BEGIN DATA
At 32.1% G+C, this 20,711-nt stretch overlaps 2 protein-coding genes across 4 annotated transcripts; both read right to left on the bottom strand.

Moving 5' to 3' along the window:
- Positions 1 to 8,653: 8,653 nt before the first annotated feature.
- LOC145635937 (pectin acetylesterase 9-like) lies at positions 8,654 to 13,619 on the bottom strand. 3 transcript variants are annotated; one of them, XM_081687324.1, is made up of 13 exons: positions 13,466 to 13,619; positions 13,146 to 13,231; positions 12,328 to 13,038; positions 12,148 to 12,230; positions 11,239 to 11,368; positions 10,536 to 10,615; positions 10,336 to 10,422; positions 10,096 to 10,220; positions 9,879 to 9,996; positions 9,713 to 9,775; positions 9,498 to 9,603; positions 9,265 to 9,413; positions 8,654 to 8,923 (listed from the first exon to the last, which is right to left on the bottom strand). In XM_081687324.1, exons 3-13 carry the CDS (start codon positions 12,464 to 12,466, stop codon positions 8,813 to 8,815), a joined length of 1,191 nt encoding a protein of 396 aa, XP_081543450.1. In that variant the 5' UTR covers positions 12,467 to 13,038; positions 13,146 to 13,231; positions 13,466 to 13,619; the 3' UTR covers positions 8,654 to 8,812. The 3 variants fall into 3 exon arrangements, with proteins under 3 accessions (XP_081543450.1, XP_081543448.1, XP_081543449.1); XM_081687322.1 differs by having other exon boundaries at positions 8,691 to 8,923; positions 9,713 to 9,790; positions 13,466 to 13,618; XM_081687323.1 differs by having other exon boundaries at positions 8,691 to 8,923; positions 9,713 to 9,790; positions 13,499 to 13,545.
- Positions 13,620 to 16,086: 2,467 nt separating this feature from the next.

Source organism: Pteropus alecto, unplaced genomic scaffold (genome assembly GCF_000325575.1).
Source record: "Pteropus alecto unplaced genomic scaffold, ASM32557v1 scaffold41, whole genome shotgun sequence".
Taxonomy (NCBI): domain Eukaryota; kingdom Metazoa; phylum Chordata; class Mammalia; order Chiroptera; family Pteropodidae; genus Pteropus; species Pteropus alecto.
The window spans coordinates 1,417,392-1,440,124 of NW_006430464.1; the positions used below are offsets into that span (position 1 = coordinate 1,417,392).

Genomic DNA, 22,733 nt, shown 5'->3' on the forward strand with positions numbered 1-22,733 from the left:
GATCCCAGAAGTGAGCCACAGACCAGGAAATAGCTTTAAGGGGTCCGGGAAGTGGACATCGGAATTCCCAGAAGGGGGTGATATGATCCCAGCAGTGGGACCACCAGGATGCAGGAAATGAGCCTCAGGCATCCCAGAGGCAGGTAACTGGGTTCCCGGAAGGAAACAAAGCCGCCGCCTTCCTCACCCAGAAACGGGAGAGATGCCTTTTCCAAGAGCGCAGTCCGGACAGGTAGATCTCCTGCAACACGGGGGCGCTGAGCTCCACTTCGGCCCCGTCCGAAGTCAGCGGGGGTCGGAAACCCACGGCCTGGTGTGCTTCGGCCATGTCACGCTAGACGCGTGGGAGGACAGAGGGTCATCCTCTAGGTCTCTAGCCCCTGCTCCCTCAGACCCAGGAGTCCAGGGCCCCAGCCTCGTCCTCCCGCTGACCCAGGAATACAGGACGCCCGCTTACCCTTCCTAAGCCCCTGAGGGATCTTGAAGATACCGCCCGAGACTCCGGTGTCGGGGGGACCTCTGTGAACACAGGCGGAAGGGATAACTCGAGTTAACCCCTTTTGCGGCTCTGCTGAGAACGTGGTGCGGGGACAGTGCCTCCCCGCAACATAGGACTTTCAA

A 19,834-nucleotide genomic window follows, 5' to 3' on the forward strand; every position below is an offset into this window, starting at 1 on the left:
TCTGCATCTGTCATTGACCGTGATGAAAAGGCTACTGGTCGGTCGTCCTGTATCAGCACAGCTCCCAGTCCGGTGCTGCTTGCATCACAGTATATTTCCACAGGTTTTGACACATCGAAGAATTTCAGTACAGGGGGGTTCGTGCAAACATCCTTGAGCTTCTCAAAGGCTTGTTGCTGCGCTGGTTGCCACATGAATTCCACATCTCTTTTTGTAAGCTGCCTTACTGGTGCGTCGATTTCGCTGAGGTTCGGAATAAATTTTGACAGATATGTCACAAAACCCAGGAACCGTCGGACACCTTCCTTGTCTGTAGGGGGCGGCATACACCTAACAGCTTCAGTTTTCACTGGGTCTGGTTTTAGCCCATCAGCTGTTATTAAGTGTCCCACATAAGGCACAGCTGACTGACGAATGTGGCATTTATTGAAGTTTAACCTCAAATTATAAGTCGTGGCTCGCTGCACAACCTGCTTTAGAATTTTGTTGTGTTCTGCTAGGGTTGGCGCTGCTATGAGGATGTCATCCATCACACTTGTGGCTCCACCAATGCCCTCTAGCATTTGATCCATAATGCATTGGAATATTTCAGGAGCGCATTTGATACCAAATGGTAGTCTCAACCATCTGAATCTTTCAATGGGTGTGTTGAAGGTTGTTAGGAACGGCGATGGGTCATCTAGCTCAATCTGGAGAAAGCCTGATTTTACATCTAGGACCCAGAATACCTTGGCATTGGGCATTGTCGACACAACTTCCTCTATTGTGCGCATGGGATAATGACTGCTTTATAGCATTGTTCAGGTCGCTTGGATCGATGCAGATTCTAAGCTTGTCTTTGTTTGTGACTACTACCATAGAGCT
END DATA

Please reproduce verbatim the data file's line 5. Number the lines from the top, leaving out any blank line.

- Positions 13,620 to 16,086: 2,467 nt separating this feature from the next.